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Understanding Tachyons CSS

At the end of last year, some of the A Digital team attended the Dot All conference in Berlin. Here, I learnt about Tachyons, a CSS framework, which Simon Vrachliotis covered in his talk - A Real-Life Journey Into the Opinionated World of “Utility-First” CSS. Since Berlin, I've been using Tachyons in new web projects. Here's a review of what Utility-First CSS is and why I was quickly won over by Tachyons CSS.

What Is Tachyons?

Tachyons is a CSS framework, but unlike other well-known frameworks like Foundation and Bootstrap, it doesn't come with pre-built UI components. Instead it aims to break down CSS rules into as small and reusable parts as possible. This is commonly referred to as a Subatomic Design System and it makes frameworks like Tachyons very flexible, scalable, and perhaps most importantly, fast.

Create fast loading, highly readable, and 100% responsive interfaces with as little css as possible.


The part "with as little css as possible" is key. Tachyons enables you to style a whole website without writing a single line of CSS (while, very little anyway). How does it do this? By breaking down rules into single, re-usable classes, that can be re-applied throughout your HTML as required.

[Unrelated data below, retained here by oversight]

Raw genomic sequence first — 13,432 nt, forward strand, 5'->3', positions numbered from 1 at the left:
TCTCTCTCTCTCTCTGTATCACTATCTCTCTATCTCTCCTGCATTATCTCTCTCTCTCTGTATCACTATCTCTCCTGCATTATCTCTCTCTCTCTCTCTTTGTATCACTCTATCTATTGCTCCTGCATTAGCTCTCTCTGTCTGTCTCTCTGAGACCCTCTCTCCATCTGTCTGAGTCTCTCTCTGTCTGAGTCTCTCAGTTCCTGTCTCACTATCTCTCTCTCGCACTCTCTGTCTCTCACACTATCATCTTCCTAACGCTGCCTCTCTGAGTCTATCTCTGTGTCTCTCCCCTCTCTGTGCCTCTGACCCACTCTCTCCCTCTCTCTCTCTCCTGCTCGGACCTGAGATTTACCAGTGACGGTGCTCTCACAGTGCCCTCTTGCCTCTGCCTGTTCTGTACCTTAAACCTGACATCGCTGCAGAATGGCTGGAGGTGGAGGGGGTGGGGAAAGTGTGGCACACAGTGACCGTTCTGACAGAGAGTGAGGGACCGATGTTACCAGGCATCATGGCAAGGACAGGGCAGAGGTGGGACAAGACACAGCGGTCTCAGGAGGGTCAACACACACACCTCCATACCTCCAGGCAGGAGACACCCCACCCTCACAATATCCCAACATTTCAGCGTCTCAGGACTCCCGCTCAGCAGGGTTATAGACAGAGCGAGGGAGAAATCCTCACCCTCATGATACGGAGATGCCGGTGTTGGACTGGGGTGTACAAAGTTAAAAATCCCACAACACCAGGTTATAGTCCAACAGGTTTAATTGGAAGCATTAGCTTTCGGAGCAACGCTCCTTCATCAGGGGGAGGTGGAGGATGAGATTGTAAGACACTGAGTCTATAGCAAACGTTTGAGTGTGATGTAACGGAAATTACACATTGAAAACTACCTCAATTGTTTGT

This is a change of mindset from more "traditional" component-based CSS, to a Utility-First mindset. And while it takes a little bit of getting used to, once the core concepts start to kick in, the benefits become obvious.

Why Utility-First CSS?

There are lots of articles across the internet which explain and defend the principles of Utility-First CSS, so I won't repeat what has already been well explained by others:

But in short, by using a Utility-First CSS framework (or mindset), you can easily write code than is scalable and easy to maintain. Tachyons does a great job of describing the benefits of Utility-First on their Github page.

  • Everything should be 100% responsive
  • Everything should be readable on any device
  • Everything should be as fast as possible
  • Designing in the browser should be easy
  • It should be easy to change any interface or part of an interface without breaking any existing interfaces
  • Doing one thing extremely well promotes reusability and reduces repetition
  • Documentation helps promote reusability and shared knowledge
  • CSS shouldn't impede accessibility or the default functionality of HTML
  • You should send the smallest possible amount of code to the user

And as a developer, there are additional benefits. Writing component classes, such as is the principles behind BEM, can be very difficult; coming up with class names that are both meaningful and vague, descriptive and reusable, is very difficult. Utility class names are descriptive by nature.

The scope of adding or removing a utility class in an HTML file is unambiguous, giving you the confidence that you aren't breaking anything else. This can reduce cognitive load and mental-overhead.

Ollie Williams